The lack of government ministers in Sudan is getting in the way of efforts to save a 20-year-old woman from being stoned to death after she was found guilty of adultery, BBC reported. The Northeast African nation’s civilian government was overthrown by a military junta in an October 2021 coup.
In the wake of the woman’s conviction, campaigners have been calling for her release on the grounds that her trial was unfair. And though a government official also labeled the trial as a “joke”, he said they currently “don’t have a minister who can intervene to demand her release.”
The woman had been staying with her family after she parted ways with her husband in 2020. But a court in the city of Kosti convicted her of adultery in June 2022 after her husband accused her of the act a year prior. Her conviction has since been appealed. But the court is yet to make a decision. Her lawyer, Intisar Abdala, said she hopes the appeal would be successful.
“The young woman is in alright physical health but she is understandably very anxious. There’s not much more I can say as a woman lawyer who lives and works to help other women in a conservative region like Kosti,” Abdala said.
“We are awaiting a judgement from the court of appeal but nobody can tell when that will come. Waiting is our only option.”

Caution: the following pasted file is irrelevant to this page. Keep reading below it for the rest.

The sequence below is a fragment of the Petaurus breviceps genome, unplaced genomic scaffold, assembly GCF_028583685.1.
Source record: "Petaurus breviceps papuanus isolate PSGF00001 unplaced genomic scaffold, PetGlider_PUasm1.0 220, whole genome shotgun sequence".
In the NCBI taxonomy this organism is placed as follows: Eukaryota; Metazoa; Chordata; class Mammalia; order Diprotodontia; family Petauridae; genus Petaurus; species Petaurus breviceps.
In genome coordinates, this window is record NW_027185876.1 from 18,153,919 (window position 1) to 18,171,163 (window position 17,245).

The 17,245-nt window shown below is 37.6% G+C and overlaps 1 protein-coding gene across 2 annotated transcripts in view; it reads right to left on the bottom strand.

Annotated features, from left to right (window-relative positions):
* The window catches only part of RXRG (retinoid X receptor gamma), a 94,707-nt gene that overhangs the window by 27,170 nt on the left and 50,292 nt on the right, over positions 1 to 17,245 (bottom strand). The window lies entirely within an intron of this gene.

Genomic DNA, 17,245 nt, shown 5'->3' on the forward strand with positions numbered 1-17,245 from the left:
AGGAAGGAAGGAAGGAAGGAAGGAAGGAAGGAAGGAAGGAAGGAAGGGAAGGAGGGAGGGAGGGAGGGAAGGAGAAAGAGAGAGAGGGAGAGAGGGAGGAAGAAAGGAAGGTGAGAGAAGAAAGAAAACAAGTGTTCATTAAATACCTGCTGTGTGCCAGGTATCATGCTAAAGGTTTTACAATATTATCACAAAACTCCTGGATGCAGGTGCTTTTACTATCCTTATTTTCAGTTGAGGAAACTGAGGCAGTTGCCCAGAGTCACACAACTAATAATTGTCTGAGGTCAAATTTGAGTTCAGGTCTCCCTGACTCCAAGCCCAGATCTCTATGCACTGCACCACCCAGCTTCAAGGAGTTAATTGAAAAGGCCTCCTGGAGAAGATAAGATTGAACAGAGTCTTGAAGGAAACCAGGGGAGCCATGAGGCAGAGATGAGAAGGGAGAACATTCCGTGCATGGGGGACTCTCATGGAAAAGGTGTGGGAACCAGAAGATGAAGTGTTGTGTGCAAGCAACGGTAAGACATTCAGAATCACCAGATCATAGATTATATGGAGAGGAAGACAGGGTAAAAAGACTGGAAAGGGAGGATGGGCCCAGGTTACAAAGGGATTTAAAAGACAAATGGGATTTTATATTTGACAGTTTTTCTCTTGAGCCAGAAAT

In an interview with BBC, the head of the Violence Against Women Unit at the Ministry of Social Development, Sulaima Ishaq, said she had notified officials in the capital, Khartoum, about the case. And though she had been telling them that the convicted woman’s trial was unfair, she said the absence of government ministers had created a bottleneck.
Human rights groups also claim the woman was denied access to a lawyer during her detention. They also claim she wasn’t privy to the charges that were brought against her.
“We have grounds to believe she was illegally forced into signing a confession by the police,” Mossaad Mohamed Ali, who is the executive director of the African Centre for Justice and Peace Studies (ACJPS), said.
Offenses such as adultery and theft are classified as hudud crimes in the Quran, BBC reported. These offenses are said to be highlighted by Allah in the holy book. And people found guilty of committing such crimes can be sentenced to death in Sudan. Punishments for hudud crimes in the Northeast African nation include flogging, amputation, hanging and stoning.
Human rights groups also said the government has not followed up on its pledge to abolish death by stoning as one of its punishment methods. “Even the most conservative politicians are against stoning,” Ishaq said. “But things take a lot of time to change here and then feed through to the courts, and women are the ones who suffer.”
To the best of the knowledge of campaigners, El Sherif Abdalla was the last woman who was convicted of adultery and sentenced to death by stoning. In the wake of her conviction, the Strategic Initiative for Women in the Horn of Africa (Siha) and Amnesty International launched a campaign demanding her release. She was ultimately freed with her baby in 2012. But a Siha official, Hala Al-Karib, said there could be several such cases that they are not aware of.
“We are concerned that the appeal court will not rule in the young woman’s favour. We save women from these laws when the international community raises its voice and adds pressure on the Sudanese government, and that must happen again in this case,” Al-Karib said in reference to the 20-year-old woman’s case.
“This may be a shocking ruling globally, but doesn’t come as a shock to us.”